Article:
Can hydrogen-fuelled engines be the next big leap in aviation?
In the test on a hydrogen-driven aero engine, Rolls-Royce and easyJet appear to have overcome a crucial challenge that is often mentioned when hydrogen engines are discussed — although hydrogen is meant to be a green fuel, it is produced using electricity, and generating that electricity can involve burning of fossil fuels.
In the test on a hydrogen-driven aero engine, Rolls-Royce and easyJet appear to have overcome a crucial challenge that is often mentioned when hydrogen engines are discussed -- although hydrogen is meant to be a green fuel, it is produced using electricity, and generating that electricity can involve burning of fossil fuels. The ground test used green energy to produce green fuel created by wind and tidal power, the two companies said in a press release on Monday.
There are still other challenges to address before a hydrogen-driven aircraft can become a mass reality, including storage and transportation, but there is also research underway to enable the large-scale use of hydrogen as a fuel for internal combustion engines. And if the challenges can be met, there is a lot in favour of using hydrogen as fuel, chief of them being the promise of zero emission of greenhouse gases.
According to a 2021 study published in the journal of Atmospheric Environment, researchers from UK estimated that in 2018, a pre-Covid year, global aviation contributed 1.04 billion tonnes of carbon dioxide, or 2.5% of the total CO2 emissions that year. While other transport sectors are switching to renewable energy, such as in the case of electric cars, the challenge is unique for aviation since jet engines are energy intensive and do not yet have a similar alternative.
How it works
As far as the principle is concerned, a hydrogen internal combustion engine (ICE) works on the same principles as a traditional ICE, except that it uses hydrogen in place of a petroleum-based fuel. Burning the hydrogen fuel produces the energy needed to drive the engine. Liquid or gaseous hydrogen is burned in a modified gas-turbine engine to generate thrust, according to an article on the subject by Airbus.
It is important to note here that a hydrogen ICE is not the same as a hydrogen fuel cell, which has been used in some electric vehicles. In those, hydrogen powers the cells leading to creation of electricity that will drive the vehicle’s engine.
While the primary objective behind promoting it as an internal combustion fuel is that it will not involve greenhouse gas emissions, hydrogen also has other useful properties. A wider flammability range (the temperature band within which hydrogen can be combusted) allows for a wider range of fuel-air mixtures. Hydrogen engines also have greater thermal efficiency than hydrocarbon fuel engines.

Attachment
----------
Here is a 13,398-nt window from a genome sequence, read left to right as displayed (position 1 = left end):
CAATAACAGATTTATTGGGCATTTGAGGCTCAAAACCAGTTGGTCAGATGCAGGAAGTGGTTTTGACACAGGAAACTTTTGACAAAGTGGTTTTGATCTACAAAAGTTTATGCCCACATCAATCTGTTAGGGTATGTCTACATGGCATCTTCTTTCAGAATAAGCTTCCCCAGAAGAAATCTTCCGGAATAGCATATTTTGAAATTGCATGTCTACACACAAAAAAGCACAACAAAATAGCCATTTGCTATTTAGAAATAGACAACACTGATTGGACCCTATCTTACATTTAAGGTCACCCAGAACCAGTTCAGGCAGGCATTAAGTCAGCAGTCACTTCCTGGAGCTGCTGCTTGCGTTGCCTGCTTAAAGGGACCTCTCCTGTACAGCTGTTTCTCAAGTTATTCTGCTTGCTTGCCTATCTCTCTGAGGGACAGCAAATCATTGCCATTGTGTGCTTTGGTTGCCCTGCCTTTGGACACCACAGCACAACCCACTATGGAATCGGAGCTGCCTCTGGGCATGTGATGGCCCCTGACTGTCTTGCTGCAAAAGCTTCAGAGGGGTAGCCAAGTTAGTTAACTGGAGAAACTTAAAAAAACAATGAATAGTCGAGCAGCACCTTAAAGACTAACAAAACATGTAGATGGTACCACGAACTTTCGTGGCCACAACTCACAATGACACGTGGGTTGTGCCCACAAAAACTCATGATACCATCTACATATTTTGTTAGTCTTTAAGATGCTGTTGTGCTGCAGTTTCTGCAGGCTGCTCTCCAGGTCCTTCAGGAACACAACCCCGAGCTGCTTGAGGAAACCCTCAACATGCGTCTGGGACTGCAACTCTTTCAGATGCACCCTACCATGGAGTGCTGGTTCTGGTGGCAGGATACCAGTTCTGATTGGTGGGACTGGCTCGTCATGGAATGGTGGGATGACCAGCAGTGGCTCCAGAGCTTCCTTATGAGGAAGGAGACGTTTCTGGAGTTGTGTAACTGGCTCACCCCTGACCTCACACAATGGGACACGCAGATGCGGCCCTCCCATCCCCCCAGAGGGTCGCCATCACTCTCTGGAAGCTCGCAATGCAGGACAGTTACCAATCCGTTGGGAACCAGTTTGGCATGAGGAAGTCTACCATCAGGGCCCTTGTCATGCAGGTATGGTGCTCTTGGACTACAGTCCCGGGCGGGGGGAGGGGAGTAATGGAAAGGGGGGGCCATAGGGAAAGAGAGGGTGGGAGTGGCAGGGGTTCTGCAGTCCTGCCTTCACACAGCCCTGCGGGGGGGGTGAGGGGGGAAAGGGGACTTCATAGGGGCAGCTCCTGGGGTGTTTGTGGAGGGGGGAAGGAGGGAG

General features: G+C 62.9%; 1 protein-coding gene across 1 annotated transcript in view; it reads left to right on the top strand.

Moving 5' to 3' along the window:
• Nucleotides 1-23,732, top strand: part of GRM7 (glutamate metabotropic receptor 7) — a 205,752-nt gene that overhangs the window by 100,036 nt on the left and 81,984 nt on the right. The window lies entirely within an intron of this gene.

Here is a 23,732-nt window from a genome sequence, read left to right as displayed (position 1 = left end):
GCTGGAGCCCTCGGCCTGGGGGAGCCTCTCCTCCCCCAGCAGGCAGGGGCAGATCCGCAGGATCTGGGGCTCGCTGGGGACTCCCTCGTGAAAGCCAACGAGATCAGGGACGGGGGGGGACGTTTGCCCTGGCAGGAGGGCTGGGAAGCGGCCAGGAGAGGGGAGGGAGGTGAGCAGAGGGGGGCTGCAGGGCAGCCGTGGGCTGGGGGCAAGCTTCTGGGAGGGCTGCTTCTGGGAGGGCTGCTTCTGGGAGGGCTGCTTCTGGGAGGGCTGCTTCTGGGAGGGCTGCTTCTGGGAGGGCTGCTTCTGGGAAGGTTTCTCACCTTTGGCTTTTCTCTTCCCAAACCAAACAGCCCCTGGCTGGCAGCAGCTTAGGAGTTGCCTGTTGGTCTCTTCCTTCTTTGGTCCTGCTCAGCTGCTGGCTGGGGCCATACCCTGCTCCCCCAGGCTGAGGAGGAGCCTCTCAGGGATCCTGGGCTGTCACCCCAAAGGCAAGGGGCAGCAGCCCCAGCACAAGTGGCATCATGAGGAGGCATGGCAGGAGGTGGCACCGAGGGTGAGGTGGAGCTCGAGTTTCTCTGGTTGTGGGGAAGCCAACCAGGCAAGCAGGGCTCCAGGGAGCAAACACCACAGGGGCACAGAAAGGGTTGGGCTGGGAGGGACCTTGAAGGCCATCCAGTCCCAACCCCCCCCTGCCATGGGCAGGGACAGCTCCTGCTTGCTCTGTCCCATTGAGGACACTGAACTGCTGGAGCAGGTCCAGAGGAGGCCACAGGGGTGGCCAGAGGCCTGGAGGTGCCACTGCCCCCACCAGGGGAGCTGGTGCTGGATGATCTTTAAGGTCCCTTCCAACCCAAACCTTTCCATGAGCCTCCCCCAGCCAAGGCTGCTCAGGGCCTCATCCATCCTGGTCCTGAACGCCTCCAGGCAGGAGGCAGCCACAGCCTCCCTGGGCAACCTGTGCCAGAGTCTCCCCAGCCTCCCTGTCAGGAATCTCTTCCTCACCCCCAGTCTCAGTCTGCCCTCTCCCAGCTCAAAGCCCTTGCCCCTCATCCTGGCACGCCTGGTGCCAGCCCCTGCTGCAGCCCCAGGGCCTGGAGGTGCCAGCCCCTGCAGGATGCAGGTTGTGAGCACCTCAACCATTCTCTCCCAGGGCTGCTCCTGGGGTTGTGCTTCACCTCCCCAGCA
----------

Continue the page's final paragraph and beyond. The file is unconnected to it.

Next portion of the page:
History of its use
It was hydrogen that powered what is today credited as being the world’s first combustion engine. In 1804, the French-Swiss inventor Isaac de Rivaz used a mixture of hydrogen and oxygen gases as the fuel for his prototype.
In 1988, the Soviet Union’s Tupolev Tu-155 became the world’s first experimental commercial aircraft operating on hydrogen (liquefied), and later on liquefied natural gas. Tupolev Tu-55 was discontinued after around 100 flights.
In their press release, Rolls-Royce and easyJet, too, described their experiment as a first: the world’s first run of a “modern aero engine” on hydrogen.
Why it’s not widespread
Hydrogen is quite easily produced by running an electricity through water, which splits into hydrogen and oxygen. But if fossil fuels were used to generate that electricity, it would defeat the very purpose of reducing the emissions.
Other challenges include the risk of engine backfire and premature ignition, where the fuel can be stored safely aboard the vehicle, and transportation.
There is no large network of pipelines in place anywhere for transportation of hydrogen. To be carried across long distances in the absence of pipelines, hydrogen would need to be liquefied, which would make transportation easier but would be a very expensive process.
One challenge met
Rolls Royce and easyJet said they used green hydrogen created by wind and tidal power; the hydrogen was supplied by the European Marine Energy Centre (EMEC), generated using renewable energy at a facility in the Orkney Islands, UK.
EMEC has a 500-kW electrolyser for splitting water into hydrogen and oxygen. According to EMEC’s website, the electricity is supplied by tidal energy converters (which are machines that extract energy from moving masses of water) at a company test site, and a community-owned wind turbine.
A novel approach
Just four days before the announcement by easyJet and Rolls Royce, Science journal published a study describing a novel, inexpensive method for producing hydrogen. Researchers at Princeton University and Rice University combined iron, copper, and a simple LED light.
They used nanotechnology to split hydrogen from liquid ammonia. This chemical principle itself is known, but the processes so far had been expensive. Cracking ammonia into its elemental components requires high temperatures (above 400°C), a process that is not only energy-intensive but also requires special equipment.
The new study used light from a standard LED to crack the ammonia without the need for high temperatures. The process is scalable, Princeton University quoted the researchers as saying.